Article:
First released in August of 2005, Google‘s instant messaging and voice application, Google Talk, is still officially in beta and is focused far more heavily on instant messaging than on voice—but as a product of the Internet’s 800-pound gorilla, it’s certainly worth checking out.
Google Talk is currently only available for Windows XP/2000, though the company says versions are in the works for both Mac OS and Linux. It’s a fast 900k download, and it’s extremely simple to install. The only noticeable annoyance about the setup process is that it defaults to launching the program every time you start your computer—but that can easily be changed in the Settings.
To get started with Google Talk, you need a Gmail user name and password. The process involved in getting one is, unfortunately, convoluted—you either need an invitation from a current Gmail user, or you need to be able to accept and validate an SMS code that Google sends to your mobile phone. Both seem like unnecessary barriers to the initial sign-up process.
Still, once you’ve signed up for an account and installed the Google Talk application, all you have to do is enter your Gmail user name and password to log in and get started. Google Talk and Gmail are tightly integrated with each other, allowing you to access your Gmail contacts through Google Talk and to access basic chat functionality directly through the Gmail Web interface.
The company is tight-lipped about the future of Google Talk, though mobility is clearly a key aspect of Google’s plans, as evidenced by the introduction of a new version of Nokia’s 770 Wi-Fi Internet Tablet earlier this year that comes pre-loaded with Google Talk.
The user interface
The Google Talk interface is clean, Skype-like and eminently user-friendly. The bulk of the interface is dedicated to a list of your Gmail contacts, with a colored ball next to their name if they have Google Talk installed—a green ball means they’re available, yellow means idle, red means busy, and grey means offline. The interface also makes it very easy to control your own availability with a drop-down menu.
With the automatic integration of your Gmail contacts, it’s easy to chat with other users, either through Google Talk or directly through the Gmail Web interface. You can only make voice calls if the other users also have Google Talk set up and have added you as a friend, at which point a small green handset symbol appears next to their name. Until then, an e-mail icon is shown next to their name instead.
You can chat (i.e. instant message) with as many people as you like at once, and you can send an e-mail directly from Google Talk by clicking on the e-mail icon. From within the interface, you can record all chat sessions, taking them “off record” and “on record” at will—and the transcribed sessions can then be accessed from the Chat folder of your Gmail Web interface.
Support for the application comes in the form of a basic online knowledgebase with search functionality, as well as a relatively active user forum. If you can’t find what you’re looking for in either of those places, you can also contact Google directly through a Web form.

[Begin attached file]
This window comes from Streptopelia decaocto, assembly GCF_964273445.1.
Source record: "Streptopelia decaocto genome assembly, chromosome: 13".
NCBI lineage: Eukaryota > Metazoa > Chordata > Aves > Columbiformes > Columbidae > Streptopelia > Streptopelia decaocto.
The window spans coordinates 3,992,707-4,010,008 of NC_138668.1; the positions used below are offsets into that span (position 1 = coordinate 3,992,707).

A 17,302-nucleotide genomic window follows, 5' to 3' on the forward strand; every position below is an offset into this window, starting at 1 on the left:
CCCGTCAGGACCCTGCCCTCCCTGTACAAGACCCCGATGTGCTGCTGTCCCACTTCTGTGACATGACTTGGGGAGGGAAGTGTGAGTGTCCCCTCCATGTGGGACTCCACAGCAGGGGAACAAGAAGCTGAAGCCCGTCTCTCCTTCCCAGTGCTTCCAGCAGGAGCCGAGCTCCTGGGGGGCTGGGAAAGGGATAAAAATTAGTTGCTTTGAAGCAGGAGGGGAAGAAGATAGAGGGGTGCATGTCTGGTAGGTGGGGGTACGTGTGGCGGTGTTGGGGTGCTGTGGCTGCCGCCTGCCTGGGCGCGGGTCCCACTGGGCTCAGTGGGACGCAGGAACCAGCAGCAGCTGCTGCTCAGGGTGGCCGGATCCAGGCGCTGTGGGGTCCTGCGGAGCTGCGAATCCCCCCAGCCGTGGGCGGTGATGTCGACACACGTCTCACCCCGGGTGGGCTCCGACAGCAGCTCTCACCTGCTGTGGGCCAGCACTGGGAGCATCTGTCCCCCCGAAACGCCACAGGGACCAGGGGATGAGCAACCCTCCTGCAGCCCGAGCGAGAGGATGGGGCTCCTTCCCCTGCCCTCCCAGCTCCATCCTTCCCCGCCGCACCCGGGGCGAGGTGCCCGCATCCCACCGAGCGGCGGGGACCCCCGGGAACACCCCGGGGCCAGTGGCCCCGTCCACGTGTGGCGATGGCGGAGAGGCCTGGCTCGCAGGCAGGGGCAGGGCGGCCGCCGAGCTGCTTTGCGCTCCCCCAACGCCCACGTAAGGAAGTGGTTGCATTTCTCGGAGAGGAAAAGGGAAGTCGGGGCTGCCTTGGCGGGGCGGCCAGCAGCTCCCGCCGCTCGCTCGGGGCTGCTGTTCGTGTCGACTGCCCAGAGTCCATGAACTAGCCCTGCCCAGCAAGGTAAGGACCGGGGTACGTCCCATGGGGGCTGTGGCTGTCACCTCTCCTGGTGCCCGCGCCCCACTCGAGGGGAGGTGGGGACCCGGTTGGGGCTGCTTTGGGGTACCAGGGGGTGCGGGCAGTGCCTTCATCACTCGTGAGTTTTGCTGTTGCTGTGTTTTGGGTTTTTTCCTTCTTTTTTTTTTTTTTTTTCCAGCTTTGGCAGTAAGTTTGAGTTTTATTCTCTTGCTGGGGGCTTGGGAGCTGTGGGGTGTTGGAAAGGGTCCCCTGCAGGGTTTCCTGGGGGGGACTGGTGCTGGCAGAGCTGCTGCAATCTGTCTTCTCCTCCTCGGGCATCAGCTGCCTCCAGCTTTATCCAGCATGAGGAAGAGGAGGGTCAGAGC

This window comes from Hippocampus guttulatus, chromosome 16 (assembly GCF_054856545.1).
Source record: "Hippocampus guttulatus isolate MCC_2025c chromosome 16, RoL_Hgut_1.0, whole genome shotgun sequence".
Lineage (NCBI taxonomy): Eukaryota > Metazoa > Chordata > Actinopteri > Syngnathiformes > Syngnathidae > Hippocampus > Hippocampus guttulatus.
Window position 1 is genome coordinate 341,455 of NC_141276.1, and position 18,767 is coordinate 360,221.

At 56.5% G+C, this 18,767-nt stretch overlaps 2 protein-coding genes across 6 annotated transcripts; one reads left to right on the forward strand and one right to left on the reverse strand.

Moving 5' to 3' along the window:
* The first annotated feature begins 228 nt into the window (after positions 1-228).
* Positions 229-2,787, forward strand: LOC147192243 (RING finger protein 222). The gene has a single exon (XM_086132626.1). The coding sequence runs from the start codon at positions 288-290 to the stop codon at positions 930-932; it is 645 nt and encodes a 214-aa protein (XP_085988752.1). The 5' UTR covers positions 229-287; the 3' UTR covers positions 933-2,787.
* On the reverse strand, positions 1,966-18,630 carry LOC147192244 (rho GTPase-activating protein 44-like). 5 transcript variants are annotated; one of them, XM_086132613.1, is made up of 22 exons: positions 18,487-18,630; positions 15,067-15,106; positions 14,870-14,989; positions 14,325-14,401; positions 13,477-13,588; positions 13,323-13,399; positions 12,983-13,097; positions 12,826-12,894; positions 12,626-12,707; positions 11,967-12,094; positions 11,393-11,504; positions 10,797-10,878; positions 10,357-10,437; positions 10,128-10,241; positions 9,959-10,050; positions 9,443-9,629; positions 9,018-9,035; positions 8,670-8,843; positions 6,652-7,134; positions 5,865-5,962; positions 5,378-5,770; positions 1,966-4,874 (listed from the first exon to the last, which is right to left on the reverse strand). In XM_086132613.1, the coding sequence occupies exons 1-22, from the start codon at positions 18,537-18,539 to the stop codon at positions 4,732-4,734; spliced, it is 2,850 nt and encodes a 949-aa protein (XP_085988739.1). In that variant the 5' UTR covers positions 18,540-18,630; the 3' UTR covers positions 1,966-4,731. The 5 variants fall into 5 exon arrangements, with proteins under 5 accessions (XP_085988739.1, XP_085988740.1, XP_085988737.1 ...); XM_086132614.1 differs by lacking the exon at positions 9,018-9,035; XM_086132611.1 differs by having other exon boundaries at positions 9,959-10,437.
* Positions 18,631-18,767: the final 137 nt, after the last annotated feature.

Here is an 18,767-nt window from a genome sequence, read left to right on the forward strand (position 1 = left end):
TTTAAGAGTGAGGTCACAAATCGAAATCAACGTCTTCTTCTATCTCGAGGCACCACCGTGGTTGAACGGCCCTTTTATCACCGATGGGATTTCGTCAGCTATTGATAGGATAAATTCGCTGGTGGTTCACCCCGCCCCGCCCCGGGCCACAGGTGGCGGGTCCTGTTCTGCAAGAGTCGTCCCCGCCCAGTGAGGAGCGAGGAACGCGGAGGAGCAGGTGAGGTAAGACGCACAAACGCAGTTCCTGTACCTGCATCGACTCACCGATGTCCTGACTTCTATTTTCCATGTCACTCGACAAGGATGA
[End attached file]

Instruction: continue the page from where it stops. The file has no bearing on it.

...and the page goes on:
The voice experience
Again, this is an interface that’s focused much more heavily on e-mail and text chat than on voice. Despite the wide variety of options for chat and e-mail, Google Talk currently only allows users to maintain a voice call with one other person at a time—to start another call, you have to put the first one on hold. At this point, there’s no conference calling and no PSTN calling available.
Still, it’s perfectly viable as a voice client, and integration with devices like the Nokia 770 may well make it increasingly popular over time. As with all other VoIP services, your sound quality can vary widely depending on equipment you’re using. While Google Talk’s sound quality is generally comparable to that of its competition, we did notice some fading and interference during test calls.
An interesting subtext to the Google Talk story is the fact that the solution is based on open standards, with XMPP allowing Google Talk users to interact directly with users of other platforms like Gizmo Project or EarthLink. In the future, the company says, Google Talk will also support SIP.
That kind of interoperability is important to Google. As the company states in its Google Talk FAQ, “While we hope many people will use and like the Google Talk client, we’re also committed to making it as easy as possible for you to communicate with your friends using the client that you want—even if it doesn’t happen to be ours.”
Also from the FAQ: “Google Talk is still in beta, and we’re working hard to add features and make improvements. We’re just not quite ready yet to reveal the other cool things we’ve got planned.” With this promising a start, it will certainly be interesting to see where the future leads.
[Given the product’s currently modest aspirations and its official beta status, we have elected not to assign ratings as we have with officially released softphones.]